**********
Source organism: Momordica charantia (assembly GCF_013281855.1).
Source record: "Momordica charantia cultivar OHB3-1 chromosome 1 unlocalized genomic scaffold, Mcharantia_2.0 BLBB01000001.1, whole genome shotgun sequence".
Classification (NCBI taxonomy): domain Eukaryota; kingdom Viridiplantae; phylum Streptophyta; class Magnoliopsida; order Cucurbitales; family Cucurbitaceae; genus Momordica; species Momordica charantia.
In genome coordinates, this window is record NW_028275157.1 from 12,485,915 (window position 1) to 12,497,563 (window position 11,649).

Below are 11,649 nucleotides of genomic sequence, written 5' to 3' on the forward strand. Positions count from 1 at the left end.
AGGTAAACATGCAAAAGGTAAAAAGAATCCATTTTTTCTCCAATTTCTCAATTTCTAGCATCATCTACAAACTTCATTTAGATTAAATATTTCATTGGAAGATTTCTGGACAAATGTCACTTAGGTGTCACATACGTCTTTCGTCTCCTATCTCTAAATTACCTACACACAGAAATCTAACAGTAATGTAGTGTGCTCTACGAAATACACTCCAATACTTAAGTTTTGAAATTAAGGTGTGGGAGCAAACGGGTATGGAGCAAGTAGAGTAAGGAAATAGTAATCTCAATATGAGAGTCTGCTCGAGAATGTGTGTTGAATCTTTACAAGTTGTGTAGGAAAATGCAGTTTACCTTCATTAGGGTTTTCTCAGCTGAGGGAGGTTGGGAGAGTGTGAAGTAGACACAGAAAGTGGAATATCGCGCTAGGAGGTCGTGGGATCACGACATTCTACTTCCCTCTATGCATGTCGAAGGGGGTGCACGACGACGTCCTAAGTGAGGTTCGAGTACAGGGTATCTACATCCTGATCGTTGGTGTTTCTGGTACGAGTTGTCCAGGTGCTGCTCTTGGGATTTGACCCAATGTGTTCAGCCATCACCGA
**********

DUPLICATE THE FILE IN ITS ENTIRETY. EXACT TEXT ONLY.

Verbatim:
Source organism: Momordica charantia (assembly GCF_013281855.1).
Source record: "Momordica charantia cultivar OHB3-1 chromosome 1 unlocalized genomic scaffold, Mcharantia_2.0 BLBB01000001.1, whole genome shotgun sequence".
Classification (NCBI taxonomy): domain Eukaryota; kingdom Viridiplantae; phylum Streptophyta; class Magnoliopsida; order Cucurbitales; family Cucurbitaceae; genus Momordica; species Momordica charantia.
In genome coordinates, this window is record NW_028275157.1 from 12,485,915 (window position 1) to 12,497,563 (window position 11,649).

Below are 11,649 nucleotides of genomic sequence, written 5' to 3' on the forward strand. Positions count from 1 at the left end.
AGGTAAACATGCAAAAGGTAAAAAGAATCCATTTTTTCTCCAATTTCTCAATTTCTAGCATCATCTACAAACTTCATTTAGATTAAATATTTCATTGGAAGATTTCTGGACAAATGTCACTTAGGTGTCACATACGTCTTTCGTCTCCTATCTCTAAATTACCTACACACAGAAATCTAACAGTAATGTAGTGTGCTCTACGAAATACACTCCAATACTTAAGTTTTGAAATTAAGGTGTGGGAGCAAACGGGTATGGAGCAAGTAGAGTAAGGAAATAGTAATCTCAATATGAGAGTCTGCTCGAGAATGTGTGTTGAATCTTTACAAGTTGTGTAGGAAAATGCAGTTTACCTTCATTAGGGTTTTCTCAGCTGAGGGAGGTTGGGAGAGTGTGAAGTAGACACAGAAAGTGGAATATCGCGCTAGGAGGTCGTGGGATCACGACATTCTACTTCCCTCTATGCATGTCGAAGGGGGTGCACGACGACGTCCTAAGTGAGGTTCGAGTACAGGGTATCTACATCCTGATCGTTGGTGTTTCTGGTACGAGTTGTCCAGGTGCTGCTCTTGGGATTTGACCCAATGTGTTCAGCCATCACCGA